Theory-driven design of high-valence metal sites for water oxidation confirmed using in situ soft X-ray absorption

Abstract

The efficiency with which renewable fuels and feedstocks are synthesized from electrical sources is limited at present by the sluggish oxygen evolution reaction (OER) in pH-neutral media. We took the view that generating transition-metal sites with high valence at low applied bias should improve the activity of neutral OER catalysts. Here, using density functional theory, we find that the formation energy of desired Ni4+ sites is systematically modulated by incorporating judicious combinations of Co, Fe and non-metal P. We therefore synthesized NiCoFeP oxyhydroxides and probed their oxidation kinetics with in situ soft X-ray absorption spectroscopy (sXAS). In situ sXAS studies of neutral-pH OER catalysts indicate ready promotion of Ni4+ under low overpotential conditions. The NiCoFeP catalyst outperforms IrO2 and retains its performance following 100 h of operation. We showcase NiCoFeP in a membrane-free CO2 electroreduction system that achieves a 1.99 V cell voltage at 10 mA cm–2, reducing CO2 into CO and oxidizing H2O to O2 with a 64% electricity-to-chemical-fuel efficiency.

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Figure 1: Change in Gibbs free energies for Ni2+→Ni3+→Ni4+.
Figure 2: An in situ electrochemical flow cell, enabling in situ sXAS.
Figure 3: Performance of NiCoFeP oxyhydroxides catalysts and controls in a three-electrode configuration in CO2-saturated 0.5 M KHCO3 aqueous electrolyte.

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Acknowledgements

This work was supported by the Ontario Research Fund Research Excellence Program, NSERC and the CIFAR Bio-Inspired Solar Energy programme. X.Z. acknowledges a scholarship from the China Scholarship Council (CSC) (20140625004) and the National Basic Research Program of China (2014CB931703). B.Z. acknowledges funding from STCSM (16JC1400702 and 14ZR14110200), NSFC (21503079) and the China Scholarship Council/University of Toronto Joint Funding Program (201406745001). This work has also benefited from SGM beamlines at the Canadian Light Source (CLS) and 4B9B and 4B7A beamlines at Beijing Synchrotron Radiation Facility. The CLS is supported by the Natural Sciences and Engineering Research Council of Canada, the National Research Council Canada, the Canadian Institutes of Health Research, the Province of Saskatchewan, Western Economic Diversification Canada and the University of Saskatchewan. The authors thank J. Guo and L. Zhang from Advanced Light Source for soft X-ray absorption measurements. The TEM study in this work was supported by the Center for Functional Nanomaterials, which is a US DOE Office of Science Facility at Brookhaven National Laboratory, under contract no. DE-SC0012704. First-principles simulations of X-ray absorption spectroscopy and associated interpretation and consultation by Y.L. and D.P. are provided through a user project at The Molecular Foundry (TMF), including use of its computer cluster (vulcan), managed by the High Performance Computing Services Group, at Lawrence Berkeley National Laboratory (LBNL), and associated use of TMF computing resources at the National Energy Research Scientific Computing Center (NERSC), LBNL. TMF and NERSC are US DOE User Facilities, both supported by the Office of Science of the US DOE under contract no. DE-AC02-05CH11231. DFT computations were performed using the IBM BlueGene/Q supercomputer at the SciNet HPC Consortium provided through the Southern Ontario Smart Computing Innovation Platform (SOSCIP).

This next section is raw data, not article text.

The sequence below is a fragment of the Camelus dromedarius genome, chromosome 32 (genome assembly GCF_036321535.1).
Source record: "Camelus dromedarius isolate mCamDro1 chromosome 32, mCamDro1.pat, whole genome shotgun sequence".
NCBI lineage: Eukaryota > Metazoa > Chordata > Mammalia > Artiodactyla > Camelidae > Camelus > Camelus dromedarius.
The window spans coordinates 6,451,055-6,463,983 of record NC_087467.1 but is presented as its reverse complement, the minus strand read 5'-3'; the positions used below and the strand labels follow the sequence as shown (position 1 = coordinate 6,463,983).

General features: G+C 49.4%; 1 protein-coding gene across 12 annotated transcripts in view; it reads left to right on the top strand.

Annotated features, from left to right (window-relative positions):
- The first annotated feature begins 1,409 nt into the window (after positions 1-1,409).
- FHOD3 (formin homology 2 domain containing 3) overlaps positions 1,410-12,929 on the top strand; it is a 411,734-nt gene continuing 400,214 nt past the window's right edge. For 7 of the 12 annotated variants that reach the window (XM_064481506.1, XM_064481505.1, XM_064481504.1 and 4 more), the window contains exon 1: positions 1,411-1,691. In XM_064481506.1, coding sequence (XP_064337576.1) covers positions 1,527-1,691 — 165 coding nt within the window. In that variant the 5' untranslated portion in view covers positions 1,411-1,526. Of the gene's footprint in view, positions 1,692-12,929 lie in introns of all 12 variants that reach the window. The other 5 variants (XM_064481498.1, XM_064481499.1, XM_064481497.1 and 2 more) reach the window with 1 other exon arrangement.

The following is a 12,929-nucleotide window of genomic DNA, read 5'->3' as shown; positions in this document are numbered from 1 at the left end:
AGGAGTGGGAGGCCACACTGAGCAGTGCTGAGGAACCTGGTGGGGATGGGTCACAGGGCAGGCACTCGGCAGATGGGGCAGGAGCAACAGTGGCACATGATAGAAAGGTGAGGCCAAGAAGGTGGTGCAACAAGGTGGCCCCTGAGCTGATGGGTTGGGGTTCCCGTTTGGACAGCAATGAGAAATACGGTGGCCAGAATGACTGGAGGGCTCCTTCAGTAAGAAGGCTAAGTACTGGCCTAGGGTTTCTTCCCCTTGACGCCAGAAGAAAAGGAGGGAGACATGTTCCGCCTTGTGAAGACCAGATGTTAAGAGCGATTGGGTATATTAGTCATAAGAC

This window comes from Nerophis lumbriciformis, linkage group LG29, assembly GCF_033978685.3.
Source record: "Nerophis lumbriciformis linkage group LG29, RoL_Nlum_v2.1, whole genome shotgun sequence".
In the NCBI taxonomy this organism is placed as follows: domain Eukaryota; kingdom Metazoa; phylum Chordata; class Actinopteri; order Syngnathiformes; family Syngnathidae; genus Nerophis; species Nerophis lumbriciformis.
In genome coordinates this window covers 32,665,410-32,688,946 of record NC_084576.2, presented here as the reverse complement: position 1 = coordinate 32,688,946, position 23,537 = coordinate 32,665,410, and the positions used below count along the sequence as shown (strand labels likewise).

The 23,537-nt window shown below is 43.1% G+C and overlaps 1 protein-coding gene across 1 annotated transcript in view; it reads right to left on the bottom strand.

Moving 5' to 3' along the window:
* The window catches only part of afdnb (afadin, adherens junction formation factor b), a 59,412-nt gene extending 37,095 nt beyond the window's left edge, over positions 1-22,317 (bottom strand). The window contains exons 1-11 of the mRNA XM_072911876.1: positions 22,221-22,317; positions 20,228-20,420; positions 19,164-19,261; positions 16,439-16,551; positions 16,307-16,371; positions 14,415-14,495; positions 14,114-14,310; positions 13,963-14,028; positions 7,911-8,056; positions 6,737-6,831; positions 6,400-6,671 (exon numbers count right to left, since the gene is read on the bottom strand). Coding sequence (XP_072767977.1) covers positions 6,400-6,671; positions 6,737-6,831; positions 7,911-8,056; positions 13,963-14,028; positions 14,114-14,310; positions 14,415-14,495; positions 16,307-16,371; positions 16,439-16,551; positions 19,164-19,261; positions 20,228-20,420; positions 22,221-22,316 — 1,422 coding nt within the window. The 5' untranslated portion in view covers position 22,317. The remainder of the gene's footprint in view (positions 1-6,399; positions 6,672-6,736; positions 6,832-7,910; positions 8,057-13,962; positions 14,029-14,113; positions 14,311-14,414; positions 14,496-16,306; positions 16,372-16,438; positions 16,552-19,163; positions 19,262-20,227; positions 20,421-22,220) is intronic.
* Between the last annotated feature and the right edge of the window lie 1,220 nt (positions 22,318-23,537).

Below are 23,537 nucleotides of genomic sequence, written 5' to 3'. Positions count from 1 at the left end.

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E.H.S., D.P. and B.Z. supervised the project. X.Z. and B.Z. designed and carried out the experiments. X.Z., B.Z., T.R., J.D. and R.C. performed the soft X-ray measurements. P.D.L., Y.L., D.P. and O.V. carried out simulations. L.H., H.L.X. and X.D. performed TEM measurements. X.Z., B.Z., F.P.C.d.A., M.L., C.T.D., S.H. and H.P. performed electrochemical measurements. All authors discussed the results and assisted during manuscript preparation.

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Correspondence to Bo Zhang or Edward H. Sargent.

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Zheng, X., Zhang, B., De Luna, P. et al. Theory-driven design of high-valence metal sites for water oxidation confirmed using in situ soft X-ray absorption. Nature Chem 10, 149–154 (2018). https://doi.org/10.1038/nchem.2886

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